To highlight Tick Bite Prevention Week 2020 (24th-30th March), we have decided to write you an informative article on how you keep your dog safe and what to do if you find a tick.
Ticks are parasites that live by feeding on the blood of mammals and birds.
They can cause disease by transmitting bacteria when they bite. Ticks can carry Lyme disease and they can pass it on to both you and your dog. They are common in woods, moorland and grassland areas. They don’t fly, they either climb or fall onto your dog’s coat when they brush past where the tick was sitting.
Ticks can be the size of a couple of millimetres up to 1 centimetre. We need to be particularly cautious between Spring and Autumn.
Prevention and spotting whether your dog has been bitten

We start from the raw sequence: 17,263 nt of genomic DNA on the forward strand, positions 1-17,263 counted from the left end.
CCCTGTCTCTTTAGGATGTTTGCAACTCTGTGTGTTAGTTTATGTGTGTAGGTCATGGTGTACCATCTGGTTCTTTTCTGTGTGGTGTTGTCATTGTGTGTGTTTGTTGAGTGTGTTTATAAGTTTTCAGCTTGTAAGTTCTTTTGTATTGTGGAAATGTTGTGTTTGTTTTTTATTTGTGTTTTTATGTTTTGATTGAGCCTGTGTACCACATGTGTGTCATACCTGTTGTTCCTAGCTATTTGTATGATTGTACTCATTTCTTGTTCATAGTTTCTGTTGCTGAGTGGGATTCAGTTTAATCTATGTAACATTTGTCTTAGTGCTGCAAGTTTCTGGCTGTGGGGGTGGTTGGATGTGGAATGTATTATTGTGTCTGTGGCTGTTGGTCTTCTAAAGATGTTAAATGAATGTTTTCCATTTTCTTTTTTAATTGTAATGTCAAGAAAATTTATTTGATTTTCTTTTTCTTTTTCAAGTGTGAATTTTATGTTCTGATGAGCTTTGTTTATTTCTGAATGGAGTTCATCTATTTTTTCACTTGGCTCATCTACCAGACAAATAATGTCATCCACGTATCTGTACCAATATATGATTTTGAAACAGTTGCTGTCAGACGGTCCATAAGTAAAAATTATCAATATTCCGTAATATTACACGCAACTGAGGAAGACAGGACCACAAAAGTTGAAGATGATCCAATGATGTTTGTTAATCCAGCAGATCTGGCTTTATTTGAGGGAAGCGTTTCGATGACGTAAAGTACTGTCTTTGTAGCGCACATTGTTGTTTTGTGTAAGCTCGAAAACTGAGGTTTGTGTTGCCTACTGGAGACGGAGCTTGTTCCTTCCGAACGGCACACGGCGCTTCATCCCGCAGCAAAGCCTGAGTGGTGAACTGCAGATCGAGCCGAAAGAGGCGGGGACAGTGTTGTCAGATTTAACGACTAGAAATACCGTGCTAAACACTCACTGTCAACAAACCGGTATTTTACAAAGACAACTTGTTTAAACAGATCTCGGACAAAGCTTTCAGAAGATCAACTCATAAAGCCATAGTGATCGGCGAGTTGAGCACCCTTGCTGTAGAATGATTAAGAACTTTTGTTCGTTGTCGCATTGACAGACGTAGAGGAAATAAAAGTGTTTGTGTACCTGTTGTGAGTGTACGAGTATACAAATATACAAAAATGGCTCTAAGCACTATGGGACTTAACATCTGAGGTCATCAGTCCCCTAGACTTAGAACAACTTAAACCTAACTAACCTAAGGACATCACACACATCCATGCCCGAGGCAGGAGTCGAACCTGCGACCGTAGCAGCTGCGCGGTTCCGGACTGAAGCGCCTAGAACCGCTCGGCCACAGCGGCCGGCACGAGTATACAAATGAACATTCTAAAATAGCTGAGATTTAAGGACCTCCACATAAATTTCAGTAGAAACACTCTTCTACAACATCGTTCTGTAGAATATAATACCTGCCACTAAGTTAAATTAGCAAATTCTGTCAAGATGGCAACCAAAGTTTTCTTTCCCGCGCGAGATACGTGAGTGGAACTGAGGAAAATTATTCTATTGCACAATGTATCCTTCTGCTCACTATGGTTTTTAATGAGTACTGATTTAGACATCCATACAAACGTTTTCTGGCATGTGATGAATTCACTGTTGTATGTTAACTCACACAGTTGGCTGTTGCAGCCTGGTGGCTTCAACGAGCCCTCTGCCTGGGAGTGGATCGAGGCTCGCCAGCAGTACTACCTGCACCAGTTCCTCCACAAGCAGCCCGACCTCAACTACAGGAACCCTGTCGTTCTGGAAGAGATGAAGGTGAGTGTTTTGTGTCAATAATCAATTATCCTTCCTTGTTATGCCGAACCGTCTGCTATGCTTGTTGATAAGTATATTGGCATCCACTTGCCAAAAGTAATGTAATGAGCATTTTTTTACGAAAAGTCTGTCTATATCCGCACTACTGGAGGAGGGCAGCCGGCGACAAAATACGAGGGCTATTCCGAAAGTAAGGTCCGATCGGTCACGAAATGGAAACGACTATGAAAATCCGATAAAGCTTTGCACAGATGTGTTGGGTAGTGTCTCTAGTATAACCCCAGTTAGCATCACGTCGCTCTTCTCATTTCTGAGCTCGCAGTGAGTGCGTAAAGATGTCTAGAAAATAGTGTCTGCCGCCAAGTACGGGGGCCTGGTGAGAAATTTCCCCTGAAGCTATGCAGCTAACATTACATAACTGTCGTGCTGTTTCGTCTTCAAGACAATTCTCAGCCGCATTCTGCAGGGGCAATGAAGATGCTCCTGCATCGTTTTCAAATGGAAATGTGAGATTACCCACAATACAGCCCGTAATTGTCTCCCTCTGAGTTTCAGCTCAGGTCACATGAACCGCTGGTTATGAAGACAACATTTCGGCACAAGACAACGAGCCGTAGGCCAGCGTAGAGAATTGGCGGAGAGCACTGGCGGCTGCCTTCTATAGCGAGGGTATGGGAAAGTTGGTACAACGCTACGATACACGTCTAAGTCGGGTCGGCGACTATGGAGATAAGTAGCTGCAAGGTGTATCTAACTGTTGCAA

Some flea treatments can kill or repel ticks. Talk to your vet about what they suggest.
Try and prevent ticks by checking your dog and yourself after each walk. Run your hands along your dog’s whole body. Can you feel any small bumps?
If you come across a tick on carpets, bedding or floor, you or your dog will probably have been bitten. Have you noticed your dog excessively licking or nipping a bite site? Are there any unexplained scabs?
Dogs can have a loss of appetite and a mild/high fever.
Removing the ticks
Using a pair of tweezers is effective at removing ticks. Spread the dog’s fur, then grasp the tick as close to the skin as possible. Gently pull straight up. By doing this you are preventing the tick’s mouth from breaking off and staying in the skin. Be careful not to squeeze the tick.
Another option is to buy a tick remover, which you can buy from your local pet shop. There will be instruction on how to use it on the packaging.
Make sure to clean the bite site.
If your dog has been bitten and you are concerned about them then please ask your vets advise.